Lump Sum Payments: Are They a Good Idea?

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Key Takeaways

Key PointDescription
What are lump sum payments?Lump sum payments are large payments made in addition to regular monthly mortgage payments, allowing homeowners to pay off mortgages faster.
Benefits of lump sum paymentsMaking lump sum payments towards your mortgage can significantly reduce the total interest paid over the life of the loan, shorten the loan term, and increase your home equity. It provides substantial financial benefits and helps you achieve mortgage freedom sooner. Homeowners, especially in regions with higher loan amounts, can save the most by making these extra payments early in their loan period.
Things to consider before making a lump sum paymentBefore making a lump sum mortgage payment, ensure you can cover it without compromising other financial obligations and maintain an emergency fund.
How much is the ideal lump sum payment?Your mortgage’s ideal lump sum payment depends on your financial situation and terms. Consider factors such as loan amount, interest rate, and the timing of the payment, or use an online calculator to determine the best amount for your circumstances.

Are you a homeowner who’s still paying off your mortgage? One way to pay it off faster is through making lump sum payments, which are large payments made on top of your monthly mortgage repayments.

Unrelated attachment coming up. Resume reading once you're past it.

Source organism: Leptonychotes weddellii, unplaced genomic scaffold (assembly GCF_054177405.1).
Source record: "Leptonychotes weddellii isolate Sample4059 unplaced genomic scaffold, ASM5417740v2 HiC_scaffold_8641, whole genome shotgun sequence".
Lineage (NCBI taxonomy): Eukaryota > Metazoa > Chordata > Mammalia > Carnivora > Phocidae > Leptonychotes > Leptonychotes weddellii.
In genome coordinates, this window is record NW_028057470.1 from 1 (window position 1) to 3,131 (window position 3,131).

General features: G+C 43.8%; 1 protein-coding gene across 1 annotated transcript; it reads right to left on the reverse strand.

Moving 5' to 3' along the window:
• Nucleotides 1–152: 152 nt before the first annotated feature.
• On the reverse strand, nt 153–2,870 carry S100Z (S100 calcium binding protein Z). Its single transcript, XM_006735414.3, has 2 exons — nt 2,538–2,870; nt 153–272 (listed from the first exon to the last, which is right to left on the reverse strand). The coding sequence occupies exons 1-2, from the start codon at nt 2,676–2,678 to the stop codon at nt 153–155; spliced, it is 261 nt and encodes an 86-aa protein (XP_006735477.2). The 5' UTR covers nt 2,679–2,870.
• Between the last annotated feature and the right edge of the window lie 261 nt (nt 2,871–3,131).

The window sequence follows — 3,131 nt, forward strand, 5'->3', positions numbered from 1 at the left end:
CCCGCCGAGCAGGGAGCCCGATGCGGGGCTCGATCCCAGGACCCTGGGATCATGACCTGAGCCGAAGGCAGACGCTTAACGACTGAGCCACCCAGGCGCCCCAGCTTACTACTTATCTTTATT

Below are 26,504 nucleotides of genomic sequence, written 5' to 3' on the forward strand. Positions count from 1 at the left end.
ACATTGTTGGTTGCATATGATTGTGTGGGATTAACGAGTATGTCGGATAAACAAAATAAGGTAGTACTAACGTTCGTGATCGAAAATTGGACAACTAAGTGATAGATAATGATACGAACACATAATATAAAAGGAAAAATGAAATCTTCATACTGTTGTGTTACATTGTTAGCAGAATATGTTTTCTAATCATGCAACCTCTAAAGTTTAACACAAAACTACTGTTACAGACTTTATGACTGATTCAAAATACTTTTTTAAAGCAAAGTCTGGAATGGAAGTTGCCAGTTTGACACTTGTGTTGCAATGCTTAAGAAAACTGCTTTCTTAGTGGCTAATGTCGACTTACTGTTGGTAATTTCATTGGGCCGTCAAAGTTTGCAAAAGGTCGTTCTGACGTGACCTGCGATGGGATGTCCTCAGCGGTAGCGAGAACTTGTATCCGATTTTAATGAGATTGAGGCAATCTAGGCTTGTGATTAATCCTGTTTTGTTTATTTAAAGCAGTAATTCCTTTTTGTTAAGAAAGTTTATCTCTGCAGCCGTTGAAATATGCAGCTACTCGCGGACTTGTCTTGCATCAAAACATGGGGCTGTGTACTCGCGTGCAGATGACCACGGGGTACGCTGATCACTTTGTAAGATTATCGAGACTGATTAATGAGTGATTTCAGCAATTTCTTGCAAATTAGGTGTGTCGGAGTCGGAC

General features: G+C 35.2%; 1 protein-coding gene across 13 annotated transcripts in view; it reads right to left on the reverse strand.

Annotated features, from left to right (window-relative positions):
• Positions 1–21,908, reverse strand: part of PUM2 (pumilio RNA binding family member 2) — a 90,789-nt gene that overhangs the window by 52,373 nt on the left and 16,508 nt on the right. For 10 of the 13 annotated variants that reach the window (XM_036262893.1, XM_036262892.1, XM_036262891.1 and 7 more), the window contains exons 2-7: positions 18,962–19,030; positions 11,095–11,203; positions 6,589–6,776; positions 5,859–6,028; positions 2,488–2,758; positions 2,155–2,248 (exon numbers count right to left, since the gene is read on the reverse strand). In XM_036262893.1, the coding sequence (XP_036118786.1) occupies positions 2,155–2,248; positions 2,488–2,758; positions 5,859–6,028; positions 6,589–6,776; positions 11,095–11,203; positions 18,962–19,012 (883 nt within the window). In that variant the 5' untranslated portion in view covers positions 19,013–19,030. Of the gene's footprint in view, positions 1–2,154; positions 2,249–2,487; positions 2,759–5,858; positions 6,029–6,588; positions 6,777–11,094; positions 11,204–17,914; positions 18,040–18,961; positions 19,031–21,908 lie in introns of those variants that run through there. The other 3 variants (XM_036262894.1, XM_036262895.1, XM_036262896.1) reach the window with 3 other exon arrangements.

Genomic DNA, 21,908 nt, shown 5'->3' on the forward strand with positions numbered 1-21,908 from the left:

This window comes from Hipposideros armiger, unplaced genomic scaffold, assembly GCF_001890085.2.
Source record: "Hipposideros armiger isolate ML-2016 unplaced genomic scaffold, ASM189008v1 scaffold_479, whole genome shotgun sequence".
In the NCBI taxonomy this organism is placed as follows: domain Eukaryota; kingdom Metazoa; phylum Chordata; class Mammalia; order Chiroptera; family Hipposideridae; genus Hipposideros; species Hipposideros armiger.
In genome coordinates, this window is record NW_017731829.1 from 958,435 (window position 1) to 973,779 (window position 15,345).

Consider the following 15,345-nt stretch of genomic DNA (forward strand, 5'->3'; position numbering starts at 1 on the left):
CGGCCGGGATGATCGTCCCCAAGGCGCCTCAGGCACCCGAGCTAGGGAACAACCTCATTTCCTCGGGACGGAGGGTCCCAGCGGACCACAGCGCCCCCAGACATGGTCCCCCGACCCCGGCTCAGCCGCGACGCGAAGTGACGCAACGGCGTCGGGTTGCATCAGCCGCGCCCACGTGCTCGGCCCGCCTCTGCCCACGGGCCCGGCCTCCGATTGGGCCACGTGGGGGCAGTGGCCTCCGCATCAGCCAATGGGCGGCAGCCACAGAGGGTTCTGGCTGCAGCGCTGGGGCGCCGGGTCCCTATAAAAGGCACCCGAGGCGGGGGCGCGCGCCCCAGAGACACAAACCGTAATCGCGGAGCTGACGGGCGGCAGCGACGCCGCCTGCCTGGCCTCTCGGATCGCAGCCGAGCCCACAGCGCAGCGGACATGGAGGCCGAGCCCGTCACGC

Simply put, they can help you pay off your mortgage sooner and reduce your total interest over time. However, this isn’t a one-size-fits-all solution. Whether this is right for you will depend on your circumstances and the terms of your mortgage.

Three Lump Sum Benefits You Should Know

Paying extra money towards your mortgage in one go, known as a lump sum payment, can massively change how much you pay overall and how long you’ll make payments. Here are some lump sum benefits homeowners should know:

It Reduces Overall Costs

According to the Australian Bureau of Statistics, as of December 2023, Australia’s average home loan size is $624,383, with an average interest rate of 6.28% per annum. Based on these figures, the estimated average monthly repayment over a 30-year term would be around $3,450. 

This average can differ across different states and territories. For instance, in New South Wales, the average home loan size could be higher, reaching up to $785,000, while in the Northern Territory, it might be lower, at around $450,000.

Making a lump sum payment directly reduces the principal balance of your mortgage, reducing the total interest over the life of the loan. This gives homeowners substantial savings, especially if made early in the amortisation period.

Given the average home loan sizes and interest rates, homeowners in regions with higher loan amounts, such as New South Wales, could benefit the most.

It Shortens the Loan Term

Lump sum payments on your mortgage can shorten the loan term and help you become mortgage-free sooner.

Suppose you took out a $400,000 loan to buy a house with a 4% annual interest rate. If you agree to pay it back over 30 years, your monthly payment would be around $1,910.

After making these payments for five years, you still owe about $361,790.

Now, let’s say you are making a lump sum payment of $20,000 off your loan. Your remaining loan balance would be $341,790.